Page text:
Sens. Blackburn, Kennedy Cosponsor Bill to Create Small Claims Court So Independent Musicians Can Protect Intellectual Property


U.S. Sens. Marsha Blackburn (R-TN) and John Kennedy (R-LA) are cosponsoring legislation to protect independent musicians.

The senators on Wednesday introduced the Support the Copyright Alternative in Small-Claims Enforcement (CASE) Act of 2019. The legislation aims to protect independent musicians and artists from the unauthorized reproduction of their creative content through the creation of small claims copyright courts, Blackburn said in a press release.

Kennedy tweeted, “Like Louisiana, the music industry plays an important role in the culture and economy of Tennessee. I’m grateful @MarshaBlackburn has cosponsored my bill, the CASE Act, which makes it easier for artists, musicians and creative designers to protect their intellectual property.”

In response, Blackburn tweeted, “This is like music to my ears @SenJohnKennedy!

Protecting intellectual property is crucial to the creative community.

Delighted to be cosponsoring the CASE Act with you so that the music industries in Tennessee and Louisiana continue to thrive!”

“Nashville is home to some of the most talented creators in the music industry,” Blackburn said. “These artists need to know that their masterful work is protected through intellectual property laws, and that copyright courts will provide simple, quick, and affordable means to address infringement. I am elated to be signing onto such important legislation, and thank Senator Kennedy for his leadership on this issue.”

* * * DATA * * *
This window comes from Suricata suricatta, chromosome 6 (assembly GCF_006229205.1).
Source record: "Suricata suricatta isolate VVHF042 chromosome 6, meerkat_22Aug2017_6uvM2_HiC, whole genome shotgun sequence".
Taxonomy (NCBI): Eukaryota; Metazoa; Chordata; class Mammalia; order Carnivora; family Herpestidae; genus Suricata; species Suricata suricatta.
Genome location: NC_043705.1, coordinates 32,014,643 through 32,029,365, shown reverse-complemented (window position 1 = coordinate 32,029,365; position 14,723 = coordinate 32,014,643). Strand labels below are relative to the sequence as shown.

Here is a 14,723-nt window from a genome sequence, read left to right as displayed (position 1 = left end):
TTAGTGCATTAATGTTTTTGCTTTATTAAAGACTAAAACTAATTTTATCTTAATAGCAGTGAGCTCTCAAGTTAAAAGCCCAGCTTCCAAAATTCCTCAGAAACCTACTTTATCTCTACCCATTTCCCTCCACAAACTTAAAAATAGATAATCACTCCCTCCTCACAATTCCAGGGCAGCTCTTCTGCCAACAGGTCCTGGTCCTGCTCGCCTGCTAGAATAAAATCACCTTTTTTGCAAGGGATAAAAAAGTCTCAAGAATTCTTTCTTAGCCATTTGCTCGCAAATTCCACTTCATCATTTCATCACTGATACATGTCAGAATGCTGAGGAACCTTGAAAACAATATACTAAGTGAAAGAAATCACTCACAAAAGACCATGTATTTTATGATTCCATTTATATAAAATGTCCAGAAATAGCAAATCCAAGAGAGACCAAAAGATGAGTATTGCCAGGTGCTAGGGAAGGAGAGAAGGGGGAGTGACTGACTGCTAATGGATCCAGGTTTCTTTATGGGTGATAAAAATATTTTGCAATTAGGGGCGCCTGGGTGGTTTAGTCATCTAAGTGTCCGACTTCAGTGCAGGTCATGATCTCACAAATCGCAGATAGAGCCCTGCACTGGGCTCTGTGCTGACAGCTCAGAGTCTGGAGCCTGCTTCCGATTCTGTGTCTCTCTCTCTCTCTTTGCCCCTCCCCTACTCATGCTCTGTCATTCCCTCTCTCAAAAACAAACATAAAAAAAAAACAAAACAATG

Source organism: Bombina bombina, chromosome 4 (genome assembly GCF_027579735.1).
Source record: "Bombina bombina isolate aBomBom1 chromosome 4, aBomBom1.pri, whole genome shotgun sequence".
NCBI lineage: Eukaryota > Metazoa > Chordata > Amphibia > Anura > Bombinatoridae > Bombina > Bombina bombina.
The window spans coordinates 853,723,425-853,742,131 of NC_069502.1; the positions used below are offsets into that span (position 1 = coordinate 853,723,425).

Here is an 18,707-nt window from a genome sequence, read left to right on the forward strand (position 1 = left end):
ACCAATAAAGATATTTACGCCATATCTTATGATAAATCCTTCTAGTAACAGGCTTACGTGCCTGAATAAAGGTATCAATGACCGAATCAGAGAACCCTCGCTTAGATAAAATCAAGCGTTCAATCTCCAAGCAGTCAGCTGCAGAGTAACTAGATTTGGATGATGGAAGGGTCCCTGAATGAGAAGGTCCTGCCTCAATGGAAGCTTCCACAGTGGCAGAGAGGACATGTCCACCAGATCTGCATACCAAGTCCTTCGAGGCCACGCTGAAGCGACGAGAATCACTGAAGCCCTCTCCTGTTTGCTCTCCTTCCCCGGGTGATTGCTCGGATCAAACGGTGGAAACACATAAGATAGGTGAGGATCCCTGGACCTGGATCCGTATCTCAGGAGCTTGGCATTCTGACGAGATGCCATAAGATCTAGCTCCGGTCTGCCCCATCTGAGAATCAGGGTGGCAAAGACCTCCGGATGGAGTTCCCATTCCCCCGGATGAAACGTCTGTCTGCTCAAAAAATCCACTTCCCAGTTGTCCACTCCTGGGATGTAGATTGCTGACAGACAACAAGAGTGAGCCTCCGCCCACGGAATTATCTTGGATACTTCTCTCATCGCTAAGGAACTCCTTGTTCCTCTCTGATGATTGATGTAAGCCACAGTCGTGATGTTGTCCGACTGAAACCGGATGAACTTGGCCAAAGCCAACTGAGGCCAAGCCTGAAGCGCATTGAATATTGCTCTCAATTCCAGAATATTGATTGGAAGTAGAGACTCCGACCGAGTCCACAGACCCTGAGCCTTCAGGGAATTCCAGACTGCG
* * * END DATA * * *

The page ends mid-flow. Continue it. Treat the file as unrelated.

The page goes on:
Kennedy said, “Creative ideas are your property, whether you’re a photographer or an independent movie director. It shouldn’t cost you a fortune to protect your creativity from copyright infringement.”

“This bill creates a legal avenue for artists to pursue copyright violations more quickly and less expensively,” Kennedy said. “Louisiana’s rich culture and history are rooted in the successes of talented artists, musicians and authors. We need to make sure that Americans’ creative spirit is preserved and protected.”

The CASE Act would create a Copyright Claims Board (CCB), housed within the Copyright Office, with jurisdiction limited to civil copyright cases with a cap of $30,000 in damages, Blackburn’s press release said.

The CCB would be comprised of a panel of three Copyright claims officers who would adjudicate and settle copyright claims. These simplified proceedings would not require the parties to appear in-person and would allow claimants and respondents to proceed without an attorney. Participation in the CCB would be voluntary, and respondents would have the ability to opt-out.

The CASE Act is bipartisan and bicameral, Blackburn said. It is supported by creators including musicians, writers, graphic artists and photographers. This legislation is critical for protecting the members of the creative middle class who rely upon commercializing their creative works for their livelihood, she said.

Groups supporting this legislation include: U.S. Chamber of Commerce, the American Intellectual Property Law Association, Nashville Songwriters Association, National Music Publishers Association, Recording Industry Association of America, Society of Composers and Lyricists, Future of Music Coalition, the Graphic Artists Guild, the Authors Guild, and Songwriters Guild of America.

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Jason M. Reynolds has more than 20 years’ experience as a journalist at outlets of all sizes.






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